The pressure that they were working under – a.k.a. the curious rock n roll Commandment that bands must always “progress,” or improve – pretty much dictated that the spontaneous energy of Appetite would be extinguished this time around. Perfectionism is a great friend of paralysis, so the process of recording Use Your Illusion took a long, long time, as well as an ungodly amount of money. Given the Chinese Democracy debacle, it’s easy to forget that Use Your Illusion was delayed for over a year. But it speaks to Axl’s determination (or the depth of his anger, plus the level of affirmation/adoration that they’d achieved via Appetite) that the record was ever completed.

Anxious to best themselves, the guys let loose a truly manic collection of 30 songs – two discs/volumes, released on the same day! This time, the range and stylistic variety of the music matched the thematic schizophrenia: acoustic songs (“You’re Not The First”), next to overblown covers (“Knockin’ On Heaven’s Door”), next to speed-metal (“Right Next Door To Hell”), next to shameful scatalogical anthems (“Get in the Ring”), some pop (“Yesterdays”), some charming Stones’ retreads (“Dust N’ Bones”), even a left-field industrial piece (“My World”), all sandwiched between a handful of stunning piano-driven (!) epics. With the benefit of hindsight, it’s hard to ignore how seldom their reach exceeded their grasp. Guns N Roses were/are pros.

Lyrically, Axl’s zigzagging was no less breathtaking than on Appetite, but now with an added degree of intellectual pomp: “Don’t Cry” was undeniably sappy/sentimental when paired with the absurdly confrontational “Perfect Crime.” The defiantly misanthropic “You Could Be Mine” comes right after the existential vulnerability of his nine-minute tour-de-force “Estranged.” The sheer volume of language (and imagery) in “Garden of Eden” is astounding, yet its global scope seems seriously out of step with its punk-rock arrangement. And to say that the attitudes toward women on Use Your Illusion were all over the place would be (very) generous. In fact, the overall audacity on display is simply staggering, and probably evidence of the breakthrough that Appetite represented for Axl, confidence-wise. Having found some remnant of safety in his success, he was able to delve deeper, dredging up some genuinely profound words (along with the suppressed memories of being molested as a child…) to accompany the fantastic tunes. For a short time, the “assurance” achieved in that first album gave him the internal space to embrace an impressively broad chunk of the human spectrum, and we are all richer for it.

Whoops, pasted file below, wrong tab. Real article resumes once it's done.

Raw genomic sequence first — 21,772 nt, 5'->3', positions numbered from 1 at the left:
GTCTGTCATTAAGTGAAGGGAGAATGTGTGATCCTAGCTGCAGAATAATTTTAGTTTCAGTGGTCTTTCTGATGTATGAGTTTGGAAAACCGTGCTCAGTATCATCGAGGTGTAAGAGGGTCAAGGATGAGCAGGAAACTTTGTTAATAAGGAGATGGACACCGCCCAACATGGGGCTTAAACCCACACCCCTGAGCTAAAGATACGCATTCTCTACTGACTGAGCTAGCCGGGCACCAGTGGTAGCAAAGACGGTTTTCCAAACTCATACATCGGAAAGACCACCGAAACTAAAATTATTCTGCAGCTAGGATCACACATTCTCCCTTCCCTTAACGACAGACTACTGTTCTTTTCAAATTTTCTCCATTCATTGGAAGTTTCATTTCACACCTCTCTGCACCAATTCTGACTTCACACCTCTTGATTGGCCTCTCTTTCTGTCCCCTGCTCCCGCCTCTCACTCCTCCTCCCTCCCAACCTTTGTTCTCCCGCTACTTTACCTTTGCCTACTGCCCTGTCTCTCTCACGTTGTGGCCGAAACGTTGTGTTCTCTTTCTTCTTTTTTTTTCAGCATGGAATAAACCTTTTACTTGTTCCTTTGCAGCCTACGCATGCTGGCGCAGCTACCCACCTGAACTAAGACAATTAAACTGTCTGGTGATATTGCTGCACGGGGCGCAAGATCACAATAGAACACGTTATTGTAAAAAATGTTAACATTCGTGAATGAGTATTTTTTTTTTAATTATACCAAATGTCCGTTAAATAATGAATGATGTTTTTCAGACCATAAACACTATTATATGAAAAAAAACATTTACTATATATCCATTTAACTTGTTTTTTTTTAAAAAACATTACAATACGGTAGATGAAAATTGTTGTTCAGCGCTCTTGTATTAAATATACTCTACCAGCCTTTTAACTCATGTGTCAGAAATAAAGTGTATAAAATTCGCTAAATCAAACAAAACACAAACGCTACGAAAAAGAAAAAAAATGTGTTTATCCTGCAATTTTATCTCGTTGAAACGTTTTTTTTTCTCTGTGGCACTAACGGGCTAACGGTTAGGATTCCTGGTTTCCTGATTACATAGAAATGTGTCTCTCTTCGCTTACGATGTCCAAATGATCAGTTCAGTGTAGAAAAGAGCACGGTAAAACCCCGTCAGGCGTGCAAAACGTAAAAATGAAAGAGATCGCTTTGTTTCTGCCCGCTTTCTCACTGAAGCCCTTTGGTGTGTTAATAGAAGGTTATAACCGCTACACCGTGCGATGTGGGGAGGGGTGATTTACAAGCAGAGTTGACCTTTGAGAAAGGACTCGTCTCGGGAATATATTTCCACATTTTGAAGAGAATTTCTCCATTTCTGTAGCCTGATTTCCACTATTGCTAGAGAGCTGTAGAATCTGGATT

Certainly one of the overarching themes of Use Your Illusion is Axl’s fear of being caged; the whole thing almost functions as a soundtrack to his life-long boxing match with the Law. The songs are simply soaked with Accusation, both the giving and receiving of it: “Don’t Damn Me” is absurdly defensive, “Back Off” responds to perceived romantic demands in a unfortunately threatening manner, “Civil War” makes things political, and “Dead Horse” has self-justifying victimhood written all over it. The whole thing is utterly fascinating.